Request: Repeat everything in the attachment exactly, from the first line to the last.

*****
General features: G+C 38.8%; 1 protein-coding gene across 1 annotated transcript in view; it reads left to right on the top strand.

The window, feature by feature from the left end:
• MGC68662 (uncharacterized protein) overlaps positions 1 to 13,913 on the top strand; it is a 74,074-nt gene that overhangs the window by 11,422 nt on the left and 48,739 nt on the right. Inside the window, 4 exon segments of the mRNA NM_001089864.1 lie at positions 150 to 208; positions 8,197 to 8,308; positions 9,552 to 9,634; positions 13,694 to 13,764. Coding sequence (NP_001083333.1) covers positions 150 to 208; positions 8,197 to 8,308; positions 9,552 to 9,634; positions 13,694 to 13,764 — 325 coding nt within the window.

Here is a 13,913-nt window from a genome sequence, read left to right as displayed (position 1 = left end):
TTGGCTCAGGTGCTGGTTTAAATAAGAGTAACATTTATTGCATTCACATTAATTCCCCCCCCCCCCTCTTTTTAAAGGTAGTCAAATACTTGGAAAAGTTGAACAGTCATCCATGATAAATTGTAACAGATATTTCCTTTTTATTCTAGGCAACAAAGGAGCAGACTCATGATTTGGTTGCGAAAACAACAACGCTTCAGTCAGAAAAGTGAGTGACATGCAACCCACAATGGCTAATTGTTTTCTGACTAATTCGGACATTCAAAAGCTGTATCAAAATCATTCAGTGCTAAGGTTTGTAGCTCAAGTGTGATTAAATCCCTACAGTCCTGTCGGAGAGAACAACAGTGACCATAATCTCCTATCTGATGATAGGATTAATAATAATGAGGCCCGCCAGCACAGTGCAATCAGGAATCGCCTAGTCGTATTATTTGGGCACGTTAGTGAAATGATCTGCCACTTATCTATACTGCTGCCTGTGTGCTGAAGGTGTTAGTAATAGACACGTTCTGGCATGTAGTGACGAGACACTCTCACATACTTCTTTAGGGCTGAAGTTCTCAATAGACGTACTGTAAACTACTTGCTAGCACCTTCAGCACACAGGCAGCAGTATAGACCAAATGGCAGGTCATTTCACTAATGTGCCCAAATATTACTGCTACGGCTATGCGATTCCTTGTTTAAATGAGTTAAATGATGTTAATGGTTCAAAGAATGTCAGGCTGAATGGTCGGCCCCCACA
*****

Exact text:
General features: G+C 38.8%; 1 protein-coding gene across 1 annotated transcript in view; it reads left to right on the top strand.

The window, feature by feature from the left end:
• MGC68662 (uncharacterized protein) overlaps positions 1 to 13,913 on the top strand; it is a 74,074-nt gene that overhangs the window by 11,422 nt on the left and 48,739 nt on the right. Inside the window, 4 exon segments of the mRNA NM_001089864.1 lie at positions 150 to 208; positions 8,197 to 8,308; positions 9,552 to 9,634; positions 13,694 to 13,764. Coding sequence (NP_001083333.1) covers positions 150 to 208; positions 8,197 to 8,308; positions 9,552 to 9,634; positions 13,694 to 13,764 — 325 coding nt within the window.

Here is a 13,913-nt window from a genome sequence, read left to right as displayed (position 1 = left end):
TTGGCTCAGGTGCTGGTTTAAATAAGAGTAACATTTATTGCATTCACATTAATTCCCCCCCCCCCCTCTTTTTAAAGGTAGTCAAATACTTGGAAAAGTTGAACAGTCATCCATGATAAATTGTAACAGATATTTCCTTTTTATTCTAGGCAACAAAGGAGCAGACTCATGATTTGGTTGCGAAAACAACAACGCTTCAGTCAGAAAAGTGAGTGACATGCAACCCACAATGGCTAATTGTTTTCTGACTAATTCGGACATTCAAAAGCTGTATCAAAATCATTCAGTGCTAAGGTTTGTAGCTCAAGTGTGATTAAATCCCTACAGTCCTGTCGGAGAGAACAACAGTGACCATAATCTCCTATCTGATGATAGGATTAATAATAATGAGGCCCGCCAGCACAGTGCAATCAGGAATCGCCTAGTCGTATTATTTGGGCACGTTAGTGAAATGATCTGCCACTTATCTATACTGCTGCCTGTGTGCTGAAGGTGTTAGTAATAGACACGTTCTGGCATGTAGTGACGAGACACTCTCACATACTTCTTTAGGGCTGAAGTTCTCAATAGACGTACTGTAAACTACTTGCTAGCACCTTCAGCACACAGGCAGCAGTATAGACCAAATGGCAGGTCATTTCACTAATGTGCCCAAATATTACTGCTACGGCTATGCGATTCCTTGTTTAAATGAGTTAAATGATGTTAATGGTTCAAAGAATGTCAGGCTGAATGGTCGGCCCCCACA